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Piston wrist pin length

General engine tech -- Drag Racing to Circle Track

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ptuomov
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Re: Piston wrist pin length

Post by ptuomov » Fri Jul 06, 2018 10:05 am

modok wrote:
Thu Jul 05, 2018 8:07 pm
ptuomov wrote:
Mon Jul 02, 2018 1:02 pm
piston guy wrote:
Mon Jul 02, 2018 12:34 pm
"I" use 1/2 the pin diameter as the absolute minimum pin engagement , so on a 23mm pin it would be .453. MORE is always better especially in boosted applications. .500-.650 is an average number.
That probably works in practice. However, shouldn’t we rather state the minimum overlap requirement in terms of fractions of pin length? If we just drive it off the diameter, then would increasing pin diameter by 1mm and making it thus stiffer increase the need for overlap?
It makes perfect sense IMO to go with a ratio. the length should be a function of diameter, Diameter should be a function of load...... IF you are making a lightweight design and a rigid piston.
I can see how it might work out that way for a clean sheet design, so I'm starting to slowly get what Piston Guy is saying. You need to hold some load, and that load amount determines both how much overlap you need and how large diameter pin you need.

But how about, say, boring out the cylinder and retaining the same rod? Now the bore is larger while the pin diameter is the same. You'd probably want not only a little thicker wall pin but also a longer pin. Should the overlap between the wrist pin and the pin boss in the piston be increased? I don't know, but seems to me that the answer is yes.

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Re: Piston wrist pin length

Post by modok » Fri Jul 06, 2018 8:09 pm

Actually, a day later, i still don't understand why you think that, Many pistons are made with the pin bosses all the way at the bore, But there is no rule that it has to be built that way.
For a racing piston, however wide the rod small end is, that how wide the pin bosses should be apart.

but now I see a flaw in the logic.
Stiffness goes up at the square of diameter.
If the rules for bearing width are related to diameter, then as the pin gets larger, the bearing area is less for a given load. I'm not sure if that's 100% ok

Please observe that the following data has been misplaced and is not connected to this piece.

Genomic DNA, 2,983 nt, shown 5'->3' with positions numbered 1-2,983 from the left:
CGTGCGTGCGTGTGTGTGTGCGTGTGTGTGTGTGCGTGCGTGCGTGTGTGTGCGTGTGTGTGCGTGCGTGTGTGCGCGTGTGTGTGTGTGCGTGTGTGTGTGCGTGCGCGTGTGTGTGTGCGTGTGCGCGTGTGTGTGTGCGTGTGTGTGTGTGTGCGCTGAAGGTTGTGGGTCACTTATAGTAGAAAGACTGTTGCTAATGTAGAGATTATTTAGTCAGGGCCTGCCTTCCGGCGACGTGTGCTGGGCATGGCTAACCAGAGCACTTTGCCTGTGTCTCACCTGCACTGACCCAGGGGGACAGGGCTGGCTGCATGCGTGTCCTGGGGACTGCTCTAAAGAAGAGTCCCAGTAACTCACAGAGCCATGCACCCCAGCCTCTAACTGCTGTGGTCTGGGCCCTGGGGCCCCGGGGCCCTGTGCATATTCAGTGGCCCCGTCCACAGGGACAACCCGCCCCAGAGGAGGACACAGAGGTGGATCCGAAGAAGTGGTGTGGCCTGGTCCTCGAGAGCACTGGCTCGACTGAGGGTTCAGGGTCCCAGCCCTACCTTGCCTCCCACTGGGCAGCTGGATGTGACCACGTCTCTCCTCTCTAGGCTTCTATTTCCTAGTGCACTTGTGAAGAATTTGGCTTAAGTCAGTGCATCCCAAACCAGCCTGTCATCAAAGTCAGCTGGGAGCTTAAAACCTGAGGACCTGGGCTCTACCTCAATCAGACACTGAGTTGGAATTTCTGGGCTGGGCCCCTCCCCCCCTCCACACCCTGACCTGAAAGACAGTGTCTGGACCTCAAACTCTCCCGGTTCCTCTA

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Re: Piston wrist pin length

Post by Mark O'Neal » Sun Jul 08, 2018 3:43 am

peejay wrote:
Mon Jul 02, 2018 6:58 am
Mark O'Neal wrote:
Sat Jun 30, 2018 9:50 pm
digger wrote:
Fri Jun 29, 2018 11:14 pm
Have a set of mahle here it's about 10-11mm from radiused edge to the start of the lock groove. 20mm pin 48mm pin length . Bosses are 26mm apart. No turbo though
There are countries that measure using the metric system...and there is a country that went to the moon, built the most powerful military in history, as well as the largest industrial base ever...... :P :P
Which country is that?

The US has pretty much always been metric. Ever notice that an inch is EXACTLY 25.4mm, a pound is EXACTLY 454 grams, and so on? US measurement is defined by the metric system....
A pound is EXACTLY 453.59237 grams...and the 25.4 mm to an inch relates to absolutely nothing.

The US Measurement system is actually the British Imperial system.

I take you you were taught common core math.....?.. :P :P

I am, also, sorry you were born with no sense of humor....or no sense. I'll figure it out later.
Last edited by Mark O'Neal on Sun Jul 08, 2018 4:06 am, edited 1 time in total.

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Re: Piston wrist pin length

Post by Mark O'Neal » Sun Jul 08, 2018 4:00 am

joe 90 wrote:
Sun Jul 01, 2018 6:57 am
What about Ross, JE and stock pins?
Depends on the application but generally, the small blocks are 2.500....or 63.5mm if you're a snotball kid that thinks America sucks (not directed at you). Big blocks are 2.930, usually. LS engines are 2.250 to 2.300 depending on the forging design. They've been like this forever and I have never known how those numbers were arrived at.....but I've only been at it for 40 years. DCal is older than me....maybe he knows.

Standard wall thickness is .150, but that seems to be changing, and 5115 is probably the most common material, though I preferred 8620, and 9310 is in there somewhere. Breakage is incredibly low on any of them.

52100 Bearing steel is the most common upgrade, while S7, H13, and a number of other tool steel alloy pins are made.

I'll run a .562 engagement .150 pin at 9.0:1 and 15 lbs of boost any time.

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Re: Piston wrist pin length

Post by Mark O'Neal » Sun Jul 08, 2018 4:02 am

I messed up
Last edited by Mark O'Neal on Sun Jul 08, 2018 4:05 am, edited 2 times in total.

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Re: Piston wrist pin length

Post by Mark O'Neal » Sun Jul 08, 2018 4:02 am

twice
Last edited by Mark O'Neal on Sun Jul 08, 2018 4:05 am, edited 2 times in total.